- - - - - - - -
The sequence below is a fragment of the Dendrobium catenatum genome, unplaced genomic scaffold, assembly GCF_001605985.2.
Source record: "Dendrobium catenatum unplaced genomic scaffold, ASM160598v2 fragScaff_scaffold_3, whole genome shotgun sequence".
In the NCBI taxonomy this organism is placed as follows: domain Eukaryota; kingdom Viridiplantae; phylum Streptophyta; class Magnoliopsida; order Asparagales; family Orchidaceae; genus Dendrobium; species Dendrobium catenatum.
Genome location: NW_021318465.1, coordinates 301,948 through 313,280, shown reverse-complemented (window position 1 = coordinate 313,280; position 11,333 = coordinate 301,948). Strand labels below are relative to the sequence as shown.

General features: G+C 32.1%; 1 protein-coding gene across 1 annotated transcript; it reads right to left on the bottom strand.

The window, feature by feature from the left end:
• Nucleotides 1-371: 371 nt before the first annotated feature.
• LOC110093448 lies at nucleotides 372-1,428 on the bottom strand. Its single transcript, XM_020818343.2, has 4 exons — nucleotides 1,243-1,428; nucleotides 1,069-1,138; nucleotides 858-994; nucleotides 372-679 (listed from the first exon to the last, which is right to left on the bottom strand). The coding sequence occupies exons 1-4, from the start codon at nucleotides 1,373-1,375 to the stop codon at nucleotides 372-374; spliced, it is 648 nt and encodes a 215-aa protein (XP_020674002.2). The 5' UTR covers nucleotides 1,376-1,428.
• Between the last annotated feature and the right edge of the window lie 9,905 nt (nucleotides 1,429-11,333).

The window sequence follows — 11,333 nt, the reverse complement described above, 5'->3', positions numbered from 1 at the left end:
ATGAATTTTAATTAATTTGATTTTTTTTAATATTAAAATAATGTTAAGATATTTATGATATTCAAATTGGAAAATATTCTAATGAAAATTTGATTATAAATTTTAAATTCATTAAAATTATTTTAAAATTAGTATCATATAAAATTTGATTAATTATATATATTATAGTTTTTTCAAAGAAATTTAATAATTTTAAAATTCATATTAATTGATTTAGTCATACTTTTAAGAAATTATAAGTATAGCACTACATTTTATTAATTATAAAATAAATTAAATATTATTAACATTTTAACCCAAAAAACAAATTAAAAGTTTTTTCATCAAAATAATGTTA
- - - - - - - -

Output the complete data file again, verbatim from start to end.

The sequence below is a fragment of the Dendrobium catenatum genome, unplaced genomic scaffold, assembly GCF_001605985.2.
Source record: "Dendrobium catenatum unplaced genomic scaffold, ASM160598v2 fragScaff_scaffold_3, whole genome shotgun sequence".
In the NCBI taxonomy this organism is placed as follows: domain Eukaryota; kingdom Viridiplantae; phylum Streptophyta; class Magnoliopsida; order Asparagales; family Orchidaceae; genus Dendrobium; species Dendrobium catenatum.
Genome location: NW_021318465.1, coordinates 301,948 through 313,280, shown reverse-complemented (window position 1 = coordinate 313,280; position 11,333 = coordinate 301,948). Strand labels below are relative to the sequence as shown.

General features: G+C 32.1%; 1 protein-coding gene across 1 annotated transcript; it reads right to left on the bottom strand.

The window, feature by feature from the left end:
• Nucleotides 1-371: 371 nt before the first annotated feature.
• LOC110093448 lies at nucleotides 372-1,428 on the bottom strand. Its single transcript, XM_020818343.2, has 4 exons — nucleotides 1,243-1,428; nucleotides 1,069-1,138; nucleotides 858-994; nucleotides 372-679 (listed from the first exon to the last, which is right to left on the bottom strand). The coding sequence occupies exons 1-4, from the start codon at nucleotides 1,373-1,375 to the stop codon at nucleotides 372-374; spliced, it is 648 nt and encodes a 215-aa protein (XP_020674002.2). The 5' UTR covers nucleotides 1,376-1,428.
• Between the last annotated feature and the right edge of the window lie 9,905 nt (nucleotides 1,429-11,333).

The window sequence follows — 11,333 nt, the reverse complement described above, 5'->3', positions numbered from 1 at the left end:
ATGAATTTTAATTAATTTGATTTTTTTTAATATTAAAATAATGTTAAGATATTTATGATATTCAAATTGGAAAATATTCTAATGAAAATTTGATTATAAATTTTAAATTCATTAAAATTATTTTAAAATTAGTATCATATAAAATTTGATTAATTATATATATTATAGTTTTTTCAAAGAAATTTAATAATTTTAAAATTCATATTAATTGATTTAGTCATACTTTTAAGAAATTATAAGTATAGCACTACATTTTATTAATTATAAAATAAATTAAATATTATTAACATTTTAACCCAAAAAACAAATTAAAAGTTTTTTCATCAAAATAATGTTA